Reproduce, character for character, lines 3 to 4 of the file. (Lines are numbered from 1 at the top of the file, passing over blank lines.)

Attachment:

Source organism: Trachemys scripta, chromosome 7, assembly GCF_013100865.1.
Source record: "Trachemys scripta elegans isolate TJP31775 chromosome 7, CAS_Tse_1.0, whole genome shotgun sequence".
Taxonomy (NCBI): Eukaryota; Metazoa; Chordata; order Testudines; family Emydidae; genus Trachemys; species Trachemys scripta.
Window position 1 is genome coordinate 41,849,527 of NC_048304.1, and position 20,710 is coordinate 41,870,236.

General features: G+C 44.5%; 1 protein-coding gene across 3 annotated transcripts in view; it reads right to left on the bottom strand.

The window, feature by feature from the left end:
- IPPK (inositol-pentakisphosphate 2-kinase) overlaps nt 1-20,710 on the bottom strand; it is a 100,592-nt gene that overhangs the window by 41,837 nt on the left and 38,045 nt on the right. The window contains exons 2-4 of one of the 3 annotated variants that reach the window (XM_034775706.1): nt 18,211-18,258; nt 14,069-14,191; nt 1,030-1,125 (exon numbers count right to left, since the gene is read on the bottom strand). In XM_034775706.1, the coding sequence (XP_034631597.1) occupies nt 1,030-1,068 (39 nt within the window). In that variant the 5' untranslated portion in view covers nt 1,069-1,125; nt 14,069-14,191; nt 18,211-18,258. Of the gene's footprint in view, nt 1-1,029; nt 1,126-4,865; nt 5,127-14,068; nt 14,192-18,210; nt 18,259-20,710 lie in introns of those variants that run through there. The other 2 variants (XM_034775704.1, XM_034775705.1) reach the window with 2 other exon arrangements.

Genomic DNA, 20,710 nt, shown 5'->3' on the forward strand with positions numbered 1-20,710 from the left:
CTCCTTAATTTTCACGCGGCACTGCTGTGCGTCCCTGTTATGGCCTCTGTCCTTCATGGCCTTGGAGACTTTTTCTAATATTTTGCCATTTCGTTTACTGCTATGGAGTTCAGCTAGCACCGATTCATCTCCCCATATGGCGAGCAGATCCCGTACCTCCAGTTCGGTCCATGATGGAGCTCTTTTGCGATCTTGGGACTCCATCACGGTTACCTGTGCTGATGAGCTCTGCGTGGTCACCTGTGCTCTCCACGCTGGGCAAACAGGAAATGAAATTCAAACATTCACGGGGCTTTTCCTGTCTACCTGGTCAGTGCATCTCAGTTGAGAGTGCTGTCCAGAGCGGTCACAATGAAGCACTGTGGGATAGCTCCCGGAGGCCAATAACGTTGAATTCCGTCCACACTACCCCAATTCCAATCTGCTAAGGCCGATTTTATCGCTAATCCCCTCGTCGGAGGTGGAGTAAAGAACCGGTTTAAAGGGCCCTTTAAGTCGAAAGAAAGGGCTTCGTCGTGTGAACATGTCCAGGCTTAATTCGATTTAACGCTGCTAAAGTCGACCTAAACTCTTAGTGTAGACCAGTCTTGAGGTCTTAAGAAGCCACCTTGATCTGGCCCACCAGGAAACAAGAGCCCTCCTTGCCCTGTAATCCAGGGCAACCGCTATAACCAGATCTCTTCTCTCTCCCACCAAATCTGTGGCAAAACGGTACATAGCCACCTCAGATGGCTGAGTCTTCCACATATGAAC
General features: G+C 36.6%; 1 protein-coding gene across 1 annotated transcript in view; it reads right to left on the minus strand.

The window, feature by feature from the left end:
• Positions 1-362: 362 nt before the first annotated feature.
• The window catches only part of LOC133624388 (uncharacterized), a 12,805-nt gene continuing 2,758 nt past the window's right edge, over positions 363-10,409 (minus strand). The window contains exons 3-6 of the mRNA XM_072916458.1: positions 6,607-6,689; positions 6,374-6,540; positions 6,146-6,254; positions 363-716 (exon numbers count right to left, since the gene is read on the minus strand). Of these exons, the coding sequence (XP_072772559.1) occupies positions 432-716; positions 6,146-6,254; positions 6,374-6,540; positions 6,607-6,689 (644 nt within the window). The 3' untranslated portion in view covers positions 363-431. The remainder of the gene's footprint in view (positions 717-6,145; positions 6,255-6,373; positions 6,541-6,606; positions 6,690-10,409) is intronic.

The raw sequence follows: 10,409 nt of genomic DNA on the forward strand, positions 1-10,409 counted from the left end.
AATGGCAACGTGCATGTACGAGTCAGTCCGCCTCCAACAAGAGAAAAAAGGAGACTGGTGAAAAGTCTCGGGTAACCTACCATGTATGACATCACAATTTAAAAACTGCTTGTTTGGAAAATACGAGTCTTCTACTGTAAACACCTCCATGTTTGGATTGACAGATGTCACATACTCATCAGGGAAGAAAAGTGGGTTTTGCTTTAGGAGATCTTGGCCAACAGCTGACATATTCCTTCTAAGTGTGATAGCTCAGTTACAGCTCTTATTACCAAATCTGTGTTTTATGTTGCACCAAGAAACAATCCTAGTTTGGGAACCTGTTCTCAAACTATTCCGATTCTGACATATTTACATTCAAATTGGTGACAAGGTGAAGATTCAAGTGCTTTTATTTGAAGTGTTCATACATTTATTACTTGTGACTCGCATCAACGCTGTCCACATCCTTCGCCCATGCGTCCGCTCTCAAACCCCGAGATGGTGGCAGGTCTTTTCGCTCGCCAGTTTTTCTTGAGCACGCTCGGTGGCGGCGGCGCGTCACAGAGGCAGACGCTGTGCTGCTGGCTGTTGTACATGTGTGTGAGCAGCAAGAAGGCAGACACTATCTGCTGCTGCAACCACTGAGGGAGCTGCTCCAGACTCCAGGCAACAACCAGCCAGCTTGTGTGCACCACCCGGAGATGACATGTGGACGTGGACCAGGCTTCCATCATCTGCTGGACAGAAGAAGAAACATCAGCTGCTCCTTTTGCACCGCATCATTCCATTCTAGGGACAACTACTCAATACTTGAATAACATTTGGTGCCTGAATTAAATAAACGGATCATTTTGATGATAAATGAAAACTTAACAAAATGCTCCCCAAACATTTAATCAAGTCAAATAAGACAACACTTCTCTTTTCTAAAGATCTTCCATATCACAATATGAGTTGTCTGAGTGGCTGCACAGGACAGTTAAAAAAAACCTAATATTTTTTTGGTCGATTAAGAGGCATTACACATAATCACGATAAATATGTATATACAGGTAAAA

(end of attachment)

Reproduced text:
Taxonomy (NCBI): Eukaryota; Metazoa; Chordata; order Testudines; family Emydidae; genus Trachemys; species Trachemys scripta.
Window position 1 is genome coordinate 41,849,527 of NC_048304.1, and position 20,710 is coordinate 41,870,236.